Your Messy Desk Could Actually Be Making You More Productive
It’s time to stop feeling guilty about your messy desk. Those piles of papers and stray coffee cups might actually be making you more productive. That’s because people exposed to disordered environments are more likely to be motivated to set clear goals, according to a study conducted by researchers at the University of Groningen in the Netherlands.
Bob Fennis and Jacob Wiebenga asked random people they approached on the street to answer a brief survey about rewards programs offered by stores, Pacific Standard reported. People were asked to express how strongly they agreed or disagreed with the statements “I prefer to participate in a program that clearly indicates the total number of points required to redeem for a reward” and “I get an unpleasant feeling from the crowdedness” of the shopping district where they were interviewed. The people who expressed more dislike for the crowded city street also said they would prefer a program that clearly explained how to acquire rewards.
The researchers also conducted a second experiment, where people were again asked questions about a reward program. A different group of participants were shown a grayed out background image that either depicted a neatly organized store, a disorganized store, or neutral images. People were told they had collected half of the points they needed to receive a reward from a retailer, and then were asked how motivated they were to take steps to earn more points and get the reward.
The people who’d been shown the images of the messy and disorganized store were more likely to say that they’d do whatever they needed to do to get the gift. “[D]isordered environments increase people’s preference for clear goals,” the researchers concluded.
Our desire to create order out of chaos helps explains the results, according to the researchers. “[W]hen environmental cues trigger an experience of disorder, or when people have a chronic need for order, and hence when they are motivated to restore perceptions of order, people are more attracted to clear, well-defined goals and motivated to attain them,” wrote authors of the study published in the Journal of Environmental Psychology.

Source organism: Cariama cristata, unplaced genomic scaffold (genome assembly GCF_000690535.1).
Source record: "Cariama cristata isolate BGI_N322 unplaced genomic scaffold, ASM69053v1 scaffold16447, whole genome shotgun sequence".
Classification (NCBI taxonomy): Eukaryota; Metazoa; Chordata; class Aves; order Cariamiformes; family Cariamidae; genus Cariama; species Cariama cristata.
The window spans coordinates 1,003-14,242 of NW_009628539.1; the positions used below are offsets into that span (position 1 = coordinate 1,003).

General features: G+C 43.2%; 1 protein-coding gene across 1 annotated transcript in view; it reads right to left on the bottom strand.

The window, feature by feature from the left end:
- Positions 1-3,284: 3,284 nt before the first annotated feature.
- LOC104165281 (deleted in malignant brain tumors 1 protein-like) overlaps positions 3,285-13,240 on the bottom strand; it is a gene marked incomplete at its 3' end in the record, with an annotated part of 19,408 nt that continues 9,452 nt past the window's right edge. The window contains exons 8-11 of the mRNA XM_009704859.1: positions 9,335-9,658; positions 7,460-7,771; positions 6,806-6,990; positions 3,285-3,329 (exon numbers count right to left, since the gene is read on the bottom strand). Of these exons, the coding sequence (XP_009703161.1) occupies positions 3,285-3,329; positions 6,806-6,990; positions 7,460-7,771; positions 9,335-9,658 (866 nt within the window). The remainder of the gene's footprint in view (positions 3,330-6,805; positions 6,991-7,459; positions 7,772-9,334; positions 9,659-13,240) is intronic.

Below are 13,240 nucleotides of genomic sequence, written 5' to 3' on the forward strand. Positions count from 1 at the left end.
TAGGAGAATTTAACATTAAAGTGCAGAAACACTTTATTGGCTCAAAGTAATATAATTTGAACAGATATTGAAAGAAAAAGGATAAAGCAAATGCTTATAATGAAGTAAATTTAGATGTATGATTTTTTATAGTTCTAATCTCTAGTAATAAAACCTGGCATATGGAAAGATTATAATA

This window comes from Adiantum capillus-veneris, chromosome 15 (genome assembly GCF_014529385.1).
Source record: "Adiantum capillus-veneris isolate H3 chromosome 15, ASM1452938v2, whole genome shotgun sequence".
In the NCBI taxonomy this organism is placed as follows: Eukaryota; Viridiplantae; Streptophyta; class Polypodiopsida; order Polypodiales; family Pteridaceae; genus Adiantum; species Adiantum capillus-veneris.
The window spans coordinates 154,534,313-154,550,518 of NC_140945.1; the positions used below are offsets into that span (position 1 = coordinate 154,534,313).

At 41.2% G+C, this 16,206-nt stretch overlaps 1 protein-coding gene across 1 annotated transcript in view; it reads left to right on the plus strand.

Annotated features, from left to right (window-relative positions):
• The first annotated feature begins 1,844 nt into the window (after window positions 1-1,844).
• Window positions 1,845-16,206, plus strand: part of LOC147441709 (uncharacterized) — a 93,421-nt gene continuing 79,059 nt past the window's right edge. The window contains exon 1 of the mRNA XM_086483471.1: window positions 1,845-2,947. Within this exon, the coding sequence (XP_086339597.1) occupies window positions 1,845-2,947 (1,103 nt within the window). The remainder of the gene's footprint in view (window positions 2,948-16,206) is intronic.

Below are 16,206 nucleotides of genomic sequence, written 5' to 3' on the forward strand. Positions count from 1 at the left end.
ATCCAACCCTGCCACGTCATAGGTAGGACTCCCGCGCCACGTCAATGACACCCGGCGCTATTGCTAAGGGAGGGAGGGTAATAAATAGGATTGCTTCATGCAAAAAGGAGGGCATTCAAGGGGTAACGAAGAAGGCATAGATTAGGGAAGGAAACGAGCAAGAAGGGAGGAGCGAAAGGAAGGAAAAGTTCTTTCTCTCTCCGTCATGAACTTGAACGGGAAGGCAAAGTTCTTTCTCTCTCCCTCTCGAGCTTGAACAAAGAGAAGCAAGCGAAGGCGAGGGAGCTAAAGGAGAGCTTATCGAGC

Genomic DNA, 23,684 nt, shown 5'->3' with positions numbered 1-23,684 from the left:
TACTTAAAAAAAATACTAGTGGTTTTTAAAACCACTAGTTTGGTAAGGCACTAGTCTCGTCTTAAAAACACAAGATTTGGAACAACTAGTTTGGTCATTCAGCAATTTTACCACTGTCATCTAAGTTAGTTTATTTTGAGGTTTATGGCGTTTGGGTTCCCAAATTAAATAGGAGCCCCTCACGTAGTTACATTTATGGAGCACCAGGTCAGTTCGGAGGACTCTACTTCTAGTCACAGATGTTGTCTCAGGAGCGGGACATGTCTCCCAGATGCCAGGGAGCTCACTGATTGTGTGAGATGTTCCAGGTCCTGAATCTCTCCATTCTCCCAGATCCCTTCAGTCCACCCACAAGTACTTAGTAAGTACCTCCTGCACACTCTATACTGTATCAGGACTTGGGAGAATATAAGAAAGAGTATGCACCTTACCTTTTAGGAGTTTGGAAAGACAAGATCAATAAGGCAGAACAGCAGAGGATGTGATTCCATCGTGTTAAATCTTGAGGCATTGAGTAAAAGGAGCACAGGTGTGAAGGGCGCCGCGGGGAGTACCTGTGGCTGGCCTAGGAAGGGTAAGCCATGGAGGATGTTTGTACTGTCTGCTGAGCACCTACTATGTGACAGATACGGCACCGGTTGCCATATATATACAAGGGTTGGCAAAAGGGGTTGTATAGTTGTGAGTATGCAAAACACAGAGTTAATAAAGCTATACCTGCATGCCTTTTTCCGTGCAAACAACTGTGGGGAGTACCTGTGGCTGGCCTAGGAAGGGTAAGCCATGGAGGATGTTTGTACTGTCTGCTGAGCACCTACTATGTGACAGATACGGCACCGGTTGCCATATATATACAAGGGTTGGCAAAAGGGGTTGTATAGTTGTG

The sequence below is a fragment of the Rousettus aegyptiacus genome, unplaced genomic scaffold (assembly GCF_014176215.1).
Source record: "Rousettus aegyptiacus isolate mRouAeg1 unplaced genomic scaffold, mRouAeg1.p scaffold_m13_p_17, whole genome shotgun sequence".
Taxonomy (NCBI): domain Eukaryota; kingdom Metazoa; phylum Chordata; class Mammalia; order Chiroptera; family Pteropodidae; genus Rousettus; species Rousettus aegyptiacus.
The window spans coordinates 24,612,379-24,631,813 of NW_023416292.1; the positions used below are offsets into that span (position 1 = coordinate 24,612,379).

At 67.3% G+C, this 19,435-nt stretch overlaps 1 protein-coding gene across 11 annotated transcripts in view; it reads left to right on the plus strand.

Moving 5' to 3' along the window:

Not only could being exposed to a little bit of disorder encourage goal-setting, but there’s also evidence messy environments can make us more creative and open to new ideas. That’s what researchers at the University of Minnesota discovered when they conducted a series of experiments to gauge how people responded to both orderly and disorderly environments.
The results, which were published in Psychological Science, found people in disorganized spaces were more creative than those in organized spaces. When presented with two choices, they were also more likely to favor the one labeled as new over the one labeled classic. “Disorderly environments seem to inspire breaking free of tradition, which can produce fresh insights,” wrote researcher Kathleen Vohs. (Two points in favor of neatness: people in orderly spaces made healthier food choices and were more generous.)
Both studies suggest it might be time to rethink the common assumption that clean desks and uncluttered rooms somehow lead to more virtuous behavior.
“Prior work has tended to characterize disorderly environments as capable of producing wild, harmful, or bad behavior, and orderly environments as evoking honesty, prosociality, and goodness. The results of our experiments suggest that the effects of physical orderliness are broader and more nuanced than that,” the University of Minnesota researchers concluded.
Tell that to you boss the next time he hassles you about your messy desk.
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